Susan also went to the water board office (must make a personal appearance) and paid the $560 fee to establish the account and get the meter installed in the box, which was in place when we bought the lot.  The meter was put in the next day, as I discovered while we were meeting with Doug the concrete man.  I called Bill the plumber, who said he would “send the boys” over soon to install the temporary water hydrant at the meter.  Lots of phone calls!

Water and electricity – two construction site essentials.  Not to mention the portable toilet, which is set to be delivered tomorrow, in time for the concrete crew (about $80 per month).

So, today’s lesson is to be certain of the locations of your property lines before laying out the house, and to get your utilities started just before the layout of the batterboards begins.

Thank you so much for reading.

Click here for more info on house sites. 

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We love trees, but sometimes have to clear them

At long last, the site work folks made it to our lot this week!  The trackhoe was unloaded on Monday morning.  Susan met the operator at the lot, to review the trees, grading and driveway location.

We had previously measured and driven stakes at each of the four corners of the house – approximate locations.  Two large trees had to be removed, plus several others that were too close to the house or were undesirable trees (such as pines and hackberries).  Susan and I had wrapped pink marking tape around the trunks of the trees we wanted to keep, and we kept as many as possible.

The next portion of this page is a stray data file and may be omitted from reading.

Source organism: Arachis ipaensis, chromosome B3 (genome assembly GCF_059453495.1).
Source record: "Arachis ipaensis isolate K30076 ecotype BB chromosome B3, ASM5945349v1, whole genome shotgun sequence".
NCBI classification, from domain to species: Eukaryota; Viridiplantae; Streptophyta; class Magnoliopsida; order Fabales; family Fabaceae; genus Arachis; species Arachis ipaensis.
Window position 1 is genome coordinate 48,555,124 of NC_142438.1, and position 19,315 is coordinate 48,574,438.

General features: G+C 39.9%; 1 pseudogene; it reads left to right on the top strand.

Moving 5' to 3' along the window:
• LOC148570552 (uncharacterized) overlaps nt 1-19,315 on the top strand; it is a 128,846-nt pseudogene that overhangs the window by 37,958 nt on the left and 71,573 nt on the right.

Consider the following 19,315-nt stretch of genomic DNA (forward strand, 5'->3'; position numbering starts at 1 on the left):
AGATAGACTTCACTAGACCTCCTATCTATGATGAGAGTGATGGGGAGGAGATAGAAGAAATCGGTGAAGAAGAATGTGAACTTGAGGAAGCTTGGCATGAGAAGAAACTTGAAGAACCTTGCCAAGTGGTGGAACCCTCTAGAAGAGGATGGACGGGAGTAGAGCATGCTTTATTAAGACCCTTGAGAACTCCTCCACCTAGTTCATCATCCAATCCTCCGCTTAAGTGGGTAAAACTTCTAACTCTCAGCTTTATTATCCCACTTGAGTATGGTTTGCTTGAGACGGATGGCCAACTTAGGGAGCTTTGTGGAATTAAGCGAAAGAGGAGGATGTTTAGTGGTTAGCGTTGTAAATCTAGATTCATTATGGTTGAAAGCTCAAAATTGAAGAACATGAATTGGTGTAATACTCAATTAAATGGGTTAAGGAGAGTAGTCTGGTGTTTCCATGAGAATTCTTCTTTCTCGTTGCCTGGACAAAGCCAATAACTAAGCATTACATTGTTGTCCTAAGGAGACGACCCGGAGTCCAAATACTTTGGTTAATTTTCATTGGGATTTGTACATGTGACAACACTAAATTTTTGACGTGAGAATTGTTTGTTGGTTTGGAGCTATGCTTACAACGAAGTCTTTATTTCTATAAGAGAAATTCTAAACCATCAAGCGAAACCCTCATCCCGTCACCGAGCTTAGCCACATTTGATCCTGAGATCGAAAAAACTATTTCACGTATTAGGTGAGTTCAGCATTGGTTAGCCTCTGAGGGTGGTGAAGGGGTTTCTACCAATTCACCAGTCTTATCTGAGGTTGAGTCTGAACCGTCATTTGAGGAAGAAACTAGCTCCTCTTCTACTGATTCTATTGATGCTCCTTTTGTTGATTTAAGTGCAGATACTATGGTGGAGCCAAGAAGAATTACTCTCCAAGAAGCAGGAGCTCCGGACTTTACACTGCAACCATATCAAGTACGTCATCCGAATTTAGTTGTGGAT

Trackhoe clearing trees

If you have a number of larger trees that must be removed to make way for your new house, don’t hire tree cutting folks to take them down before you talk with a site work contractor.  It’s amazing how quickly a trackhoe can take down an entire tree, including the roots.

So, one man and machine started working on Monday, continued on Tuesday, and by lunch on Wednesday had finished clearing off the trees, adjusting the grade and installed the driveway culvert pipe and dirt cover.   Read more about site clearing here. 

After seeing the finished lot this morning, I called David the electrician to let him know the grading was done.  The electrician must first install the temporary power pole, then we will establish the electrical service account with the power company (electric coop in this case).

David called me this evening at supper time to say that they had installed the power pole.  The next step is up to us.  We’d love to have working electricity on site before the concrete man arrives.

Keep your eyes open,